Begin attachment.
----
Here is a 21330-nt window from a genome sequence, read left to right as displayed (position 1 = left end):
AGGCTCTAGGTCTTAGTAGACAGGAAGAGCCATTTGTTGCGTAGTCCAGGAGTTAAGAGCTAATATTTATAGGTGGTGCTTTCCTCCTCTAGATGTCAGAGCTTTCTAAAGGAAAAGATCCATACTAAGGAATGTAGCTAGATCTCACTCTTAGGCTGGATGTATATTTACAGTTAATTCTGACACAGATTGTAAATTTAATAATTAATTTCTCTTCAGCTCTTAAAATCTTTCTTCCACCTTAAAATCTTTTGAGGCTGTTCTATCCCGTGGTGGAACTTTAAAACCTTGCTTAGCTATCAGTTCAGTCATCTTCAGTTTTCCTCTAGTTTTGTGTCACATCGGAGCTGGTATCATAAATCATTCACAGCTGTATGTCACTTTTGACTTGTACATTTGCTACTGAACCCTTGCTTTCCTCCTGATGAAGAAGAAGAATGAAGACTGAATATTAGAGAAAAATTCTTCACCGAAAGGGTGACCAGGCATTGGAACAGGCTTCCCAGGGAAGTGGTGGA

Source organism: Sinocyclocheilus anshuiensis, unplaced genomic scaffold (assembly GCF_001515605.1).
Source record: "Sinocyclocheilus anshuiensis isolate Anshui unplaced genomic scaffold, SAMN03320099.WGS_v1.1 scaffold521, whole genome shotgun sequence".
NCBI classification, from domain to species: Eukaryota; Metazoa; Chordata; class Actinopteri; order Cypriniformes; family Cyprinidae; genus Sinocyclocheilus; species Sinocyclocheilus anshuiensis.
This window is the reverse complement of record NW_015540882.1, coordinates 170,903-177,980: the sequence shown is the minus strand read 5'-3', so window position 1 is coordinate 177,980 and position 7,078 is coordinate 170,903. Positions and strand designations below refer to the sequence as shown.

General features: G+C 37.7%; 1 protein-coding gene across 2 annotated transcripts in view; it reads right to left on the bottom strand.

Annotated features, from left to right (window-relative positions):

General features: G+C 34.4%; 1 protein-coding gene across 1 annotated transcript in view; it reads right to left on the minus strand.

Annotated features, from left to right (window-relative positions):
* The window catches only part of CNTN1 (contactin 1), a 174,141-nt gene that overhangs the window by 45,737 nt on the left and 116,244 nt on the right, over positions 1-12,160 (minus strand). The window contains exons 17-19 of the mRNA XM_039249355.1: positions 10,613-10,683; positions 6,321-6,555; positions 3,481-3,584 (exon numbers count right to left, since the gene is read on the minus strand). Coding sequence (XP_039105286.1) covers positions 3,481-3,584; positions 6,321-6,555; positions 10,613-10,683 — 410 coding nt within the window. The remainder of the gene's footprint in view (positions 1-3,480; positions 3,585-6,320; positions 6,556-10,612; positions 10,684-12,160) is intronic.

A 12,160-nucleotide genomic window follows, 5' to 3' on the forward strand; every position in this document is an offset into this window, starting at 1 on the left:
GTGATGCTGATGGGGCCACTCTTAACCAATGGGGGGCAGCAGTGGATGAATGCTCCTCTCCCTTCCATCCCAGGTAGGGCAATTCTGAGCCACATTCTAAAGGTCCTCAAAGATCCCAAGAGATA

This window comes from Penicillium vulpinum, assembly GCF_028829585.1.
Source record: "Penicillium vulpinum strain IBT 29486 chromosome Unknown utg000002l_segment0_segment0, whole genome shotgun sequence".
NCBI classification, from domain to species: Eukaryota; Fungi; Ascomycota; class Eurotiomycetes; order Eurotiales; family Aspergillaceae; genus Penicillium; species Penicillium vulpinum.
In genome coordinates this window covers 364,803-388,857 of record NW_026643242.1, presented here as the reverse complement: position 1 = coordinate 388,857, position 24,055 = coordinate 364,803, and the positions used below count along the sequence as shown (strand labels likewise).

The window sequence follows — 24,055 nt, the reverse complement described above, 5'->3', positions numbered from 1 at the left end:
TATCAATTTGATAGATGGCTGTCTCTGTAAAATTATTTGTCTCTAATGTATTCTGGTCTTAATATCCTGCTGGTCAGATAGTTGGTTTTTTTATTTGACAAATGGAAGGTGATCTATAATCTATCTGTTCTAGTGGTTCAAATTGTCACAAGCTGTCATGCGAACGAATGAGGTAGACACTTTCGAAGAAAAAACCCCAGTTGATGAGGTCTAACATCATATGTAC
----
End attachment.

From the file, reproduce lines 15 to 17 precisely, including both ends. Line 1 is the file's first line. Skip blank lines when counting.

Source record: "Penicillium vulpinum strain IBT 29486 chromosome Unknown utg000002l_segment0_segment0, whole genome shotgun sequence".
NCBI classification, from domain to species: Eukaryota; Fungi; Ascomycota; class Eurotiomycetes; order Eurotiales; family Aspergillaceae; genus Penicillium; species Penicillium vulpinum.
In genome coordinates this window covers 364,803-388,857 of record NW_026643242.1, presented here as the reverse complement: position 1 = coordinate 388,857, position 24,055 = coordinate 364,803, and the positions used below count along the sequence as shown (strand labels likewise).